In the article entitled ‘Mindfulness: A foothold for Rogers’s humanistic person-centered approach,’ (Julius Jooste, 2015) contextualized and probed strong similarities between Rogers’s humanistic person-centered (PC) approach and meditation-derived mindfulness. An evaluative and conceptual literature review of the person-centered approach was carried out to provide definitive explanations of mindfulness. The research, based on Roger’s OC, proposed that mindfulness deepens, harmonizes, and cultivates vital therapist abilities in PC therapy and provides a justification for important inferences in the application of meditation-inspired activities for trainee therapists undergoing practical training and preparation.

Theories and Worldviews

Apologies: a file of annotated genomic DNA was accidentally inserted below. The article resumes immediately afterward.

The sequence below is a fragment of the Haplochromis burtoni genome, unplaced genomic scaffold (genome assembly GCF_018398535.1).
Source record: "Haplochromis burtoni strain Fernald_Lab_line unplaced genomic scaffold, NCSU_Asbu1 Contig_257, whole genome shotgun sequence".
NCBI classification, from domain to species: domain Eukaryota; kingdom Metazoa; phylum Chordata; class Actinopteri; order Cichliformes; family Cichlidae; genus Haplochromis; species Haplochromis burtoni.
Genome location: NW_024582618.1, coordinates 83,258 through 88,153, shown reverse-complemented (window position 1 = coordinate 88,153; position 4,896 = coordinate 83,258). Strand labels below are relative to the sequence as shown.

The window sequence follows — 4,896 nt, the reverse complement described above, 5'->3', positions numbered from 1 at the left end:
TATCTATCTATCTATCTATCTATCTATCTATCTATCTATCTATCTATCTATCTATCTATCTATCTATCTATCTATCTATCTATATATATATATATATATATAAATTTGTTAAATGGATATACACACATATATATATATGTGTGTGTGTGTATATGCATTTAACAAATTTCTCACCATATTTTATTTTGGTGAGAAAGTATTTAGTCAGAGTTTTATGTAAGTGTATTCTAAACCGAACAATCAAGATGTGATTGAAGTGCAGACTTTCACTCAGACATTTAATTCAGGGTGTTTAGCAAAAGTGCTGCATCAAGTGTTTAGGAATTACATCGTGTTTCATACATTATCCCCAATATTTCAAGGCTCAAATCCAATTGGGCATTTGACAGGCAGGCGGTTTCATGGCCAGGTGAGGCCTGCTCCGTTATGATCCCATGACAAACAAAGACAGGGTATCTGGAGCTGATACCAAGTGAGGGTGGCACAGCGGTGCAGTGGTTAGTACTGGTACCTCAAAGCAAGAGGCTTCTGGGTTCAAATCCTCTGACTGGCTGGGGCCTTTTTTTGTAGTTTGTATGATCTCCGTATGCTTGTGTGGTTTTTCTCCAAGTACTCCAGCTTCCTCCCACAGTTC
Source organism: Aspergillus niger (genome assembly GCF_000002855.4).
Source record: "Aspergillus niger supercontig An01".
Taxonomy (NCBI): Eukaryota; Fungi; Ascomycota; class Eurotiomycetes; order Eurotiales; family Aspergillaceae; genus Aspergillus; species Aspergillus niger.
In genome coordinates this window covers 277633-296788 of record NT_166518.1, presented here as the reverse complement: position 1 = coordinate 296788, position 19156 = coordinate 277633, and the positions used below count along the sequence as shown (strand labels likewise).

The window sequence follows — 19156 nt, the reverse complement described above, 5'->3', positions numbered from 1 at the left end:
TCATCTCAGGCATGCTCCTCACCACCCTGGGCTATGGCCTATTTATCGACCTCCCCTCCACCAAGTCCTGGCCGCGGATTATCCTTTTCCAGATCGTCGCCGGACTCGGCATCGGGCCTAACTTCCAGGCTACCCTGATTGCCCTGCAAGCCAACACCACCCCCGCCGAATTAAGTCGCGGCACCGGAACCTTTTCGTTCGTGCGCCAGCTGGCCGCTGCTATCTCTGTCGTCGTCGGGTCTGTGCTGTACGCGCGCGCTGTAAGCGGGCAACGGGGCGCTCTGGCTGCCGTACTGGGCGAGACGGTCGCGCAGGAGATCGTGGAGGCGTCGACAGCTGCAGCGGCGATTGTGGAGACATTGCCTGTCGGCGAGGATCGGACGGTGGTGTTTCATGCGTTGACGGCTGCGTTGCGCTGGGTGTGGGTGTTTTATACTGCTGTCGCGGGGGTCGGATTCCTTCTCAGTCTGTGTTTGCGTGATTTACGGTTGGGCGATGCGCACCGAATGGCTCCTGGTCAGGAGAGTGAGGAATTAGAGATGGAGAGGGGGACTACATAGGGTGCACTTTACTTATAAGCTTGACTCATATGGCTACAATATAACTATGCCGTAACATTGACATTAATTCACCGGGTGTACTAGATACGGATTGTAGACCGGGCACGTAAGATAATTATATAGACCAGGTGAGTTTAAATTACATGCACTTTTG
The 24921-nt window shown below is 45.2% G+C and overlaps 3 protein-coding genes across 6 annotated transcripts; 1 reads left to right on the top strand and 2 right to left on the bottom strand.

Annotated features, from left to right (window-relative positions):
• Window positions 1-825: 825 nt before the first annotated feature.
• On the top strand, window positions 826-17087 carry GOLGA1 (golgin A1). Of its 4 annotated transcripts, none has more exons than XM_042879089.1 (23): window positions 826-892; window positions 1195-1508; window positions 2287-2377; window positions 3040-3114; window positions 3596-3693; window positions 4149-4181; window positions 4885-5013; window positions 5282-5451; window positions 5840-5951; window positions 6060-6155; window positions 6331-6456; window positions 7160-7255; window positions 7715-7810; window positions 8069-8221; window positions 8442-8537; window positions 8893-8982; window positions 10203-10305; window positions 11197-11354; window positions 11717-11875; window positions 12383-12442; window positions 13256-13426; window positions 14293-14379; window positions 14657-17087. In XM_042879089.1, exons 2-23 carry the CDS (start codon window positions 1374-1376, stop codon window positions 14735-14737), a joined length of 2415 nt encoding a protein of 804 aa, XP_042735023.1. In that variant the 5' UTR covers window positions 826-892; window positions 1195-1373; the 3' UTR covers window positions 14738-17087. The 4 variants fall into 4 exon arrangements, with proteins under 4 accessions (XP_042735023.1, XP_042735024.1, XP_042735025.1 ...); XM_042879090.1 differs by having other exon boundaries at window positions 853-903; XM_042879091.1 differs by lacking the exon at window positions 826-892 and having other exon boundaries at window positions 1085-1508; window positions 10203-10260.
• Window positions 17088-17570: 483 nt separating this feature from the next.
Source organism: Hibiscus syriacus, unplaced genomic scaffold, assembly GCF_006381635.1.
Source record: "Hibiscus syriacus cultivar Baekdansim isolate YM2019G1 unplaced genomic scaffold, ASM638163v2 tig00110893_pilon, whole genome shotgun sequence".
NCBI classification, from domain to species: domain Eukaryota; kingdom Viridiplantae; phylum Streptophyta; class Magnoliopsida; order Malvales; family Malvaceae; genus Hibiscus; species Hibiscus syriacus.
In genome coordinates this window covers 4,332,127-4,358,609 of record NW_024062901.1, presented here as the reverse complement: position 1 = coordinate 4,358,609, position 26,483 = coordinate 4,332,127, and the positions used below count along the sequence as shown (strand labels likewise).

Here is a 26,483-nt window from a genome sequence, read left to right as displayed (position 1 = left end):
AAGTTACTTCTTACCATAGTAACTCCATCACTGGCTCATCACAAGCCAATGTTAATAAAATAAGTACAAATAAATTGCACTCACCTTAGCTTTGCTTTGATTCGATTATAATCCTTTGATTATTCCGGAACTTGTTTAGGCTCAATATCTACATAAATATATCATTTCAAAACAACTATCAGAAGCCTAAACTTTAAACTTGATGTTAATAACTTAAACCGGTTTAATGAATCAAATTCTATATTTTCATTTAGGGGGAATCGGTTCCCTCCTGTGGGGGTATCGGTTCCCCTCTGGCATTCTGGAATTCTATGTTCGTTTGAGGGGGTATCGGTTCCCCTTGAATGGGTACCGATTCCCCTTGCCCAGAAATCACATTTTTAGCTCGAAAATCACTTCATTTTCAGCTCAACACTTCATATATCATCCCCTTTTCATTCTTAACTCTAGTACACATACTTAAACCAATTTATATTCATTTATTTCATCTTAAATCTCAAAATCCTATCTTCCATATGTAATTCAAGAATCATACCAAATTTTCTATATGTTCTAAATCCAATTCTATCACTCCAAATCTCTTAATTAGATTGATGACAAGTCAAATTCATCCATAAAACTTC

Freud was of the view that our behavior and actions are a result of our childhood experiences, defined by psychosexual stages. During these psychosexual stages, if there were problems in a period, this would leave a deep impact on an individual’s adult personality. Freud established a number of different ideologies and theories that set the foundations of his approach to psychology through the psychodynamic method. He theorized about the conscious mind, the subconscious mind, and the pre-conscious proper. According to him, the subconscious is the place that holds invisible or subversive memories that one wants to block out and forget. The memories that one wants to bring to the conscious mind are stored in the pre-conscious proper brought whenever one wants. The human mind, according to Freud, is like an iceberg in which above water level lies only the conscious mind, whereas the sub-conscious and pre-conscious proper are underwater and not easily accessible.